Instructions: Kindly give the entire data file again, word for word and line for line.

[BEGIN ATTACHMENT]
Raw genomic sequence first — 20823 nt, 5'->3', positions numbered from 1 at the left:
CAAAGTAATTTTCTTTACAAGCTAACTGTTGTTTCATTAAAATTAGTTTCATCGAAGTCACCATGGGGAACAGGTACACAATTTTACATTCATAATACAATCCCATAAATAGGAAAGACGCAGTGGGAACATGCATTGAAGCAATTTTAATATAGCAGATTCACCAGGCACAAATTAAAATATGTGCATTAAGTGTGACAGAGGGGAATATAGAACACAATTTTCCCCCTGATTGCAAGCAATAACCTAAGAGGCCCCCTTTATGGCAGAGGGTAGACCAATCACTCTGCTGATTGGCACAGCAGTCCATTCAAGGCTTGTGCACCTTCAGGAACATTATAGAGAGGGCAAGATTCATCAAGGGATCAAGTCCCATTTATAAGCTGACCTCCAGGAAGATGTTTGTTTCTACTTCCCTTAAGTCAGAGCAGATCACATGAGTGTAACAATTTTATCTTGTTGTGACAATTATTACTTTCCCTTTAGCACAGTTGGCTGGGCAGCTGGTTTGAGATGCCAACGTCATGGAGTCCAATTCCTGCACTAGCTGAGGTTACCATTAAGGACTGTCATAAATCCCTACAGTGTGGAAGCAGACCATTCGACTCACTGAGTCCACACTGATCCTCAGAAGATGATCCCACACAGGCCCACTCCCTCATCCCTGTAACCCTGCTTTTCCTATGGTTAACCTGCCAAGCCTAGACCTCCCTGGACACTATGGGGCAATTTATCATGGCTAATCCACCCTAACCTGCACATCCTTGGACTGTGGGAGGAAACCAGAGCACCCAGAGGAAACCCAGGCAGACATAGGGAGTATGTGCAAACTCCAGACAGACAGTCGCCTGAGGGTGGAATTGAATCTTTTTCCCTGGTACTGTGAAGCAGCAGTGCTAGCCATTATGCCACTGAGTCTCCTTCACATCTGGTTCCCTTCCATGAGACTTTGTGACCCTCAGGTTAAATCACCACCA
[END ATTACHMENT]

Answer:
Raw genomic sequence first — 20823 nt, 5'->3', positions numbered from 1 at the left:
CAAAGTAATTTTCTTTACAAGCTAACTGTTGTTTCATTAAAATTAGTTTCATCGAAGTCACCATGGGGAACAGGTACACAATTTTACATTCATAATACAATCCCATAAATAGGAAAGACGCAGTGGGAACATGCATTGAAGCAATTTTAATATAGCAGATTCACCAGGCACAAATTAAAATATGTGCATTAAGTGTGACAGAGGGGAATATAGAACACAATTTTCCCCCTGATTGCAAGCAATAACCTAAGAGGCCCCCTTTATGGCAGAGGGTAGACCAATCACTCTGCTGATTGGCACAGCAGTCCATTCAAGGCTTGTGCACCTTCAGGAACATTATAGAGAGGGCAAGATTCATCAAGGGATCAAGTCCCATTTATAAGCTGACCTCCAGGAAGATGTTTGTTTCTACTTCCCTTAAGTCAGAGCAGATCACATGAGTGTAACAATTTTATCTTGTTGTGACAATTATTACTTTCCCTTTAGCACAGTTGGCTGGGCAGCTGGTTTGAGATGCCAACGTCATGGAGTCCAATTCCTGCACTAGCTGAGGTTACCATTAAGGACTGTCATAAATCCCTACAGTGTGGAAGCAGACCATTCGACTCACTGAGTCCACACTGATCCTCAGAAGATGATCCCACACAGGCCCACTCCCTCATCCCTGTAACCCTGCTTTTCCTATGGTTAACCTGCCAAGCCTAGACCTCCCTGGACACTATGGGGCAATTTATCATGGCTAATCCACCCTAACCTGCACATCCTTGGACTGTGGGAGGAAACCAGAGCACCCAGAGGAAACCCAGGCAGACATAGGGAGTATGTGCAAACTCCAGACAGACAGTCGCCTGAGGGTGGAATTGAATCTTTTTCCCTGGTACTGTGAAGCAGCAGTGCTAGCCATTATGCCACTGAGTCTCCTTCACATCTGGTTCCCTTCCATGAGACTTTGTGACCCTCAGGTTAAATCACCACCA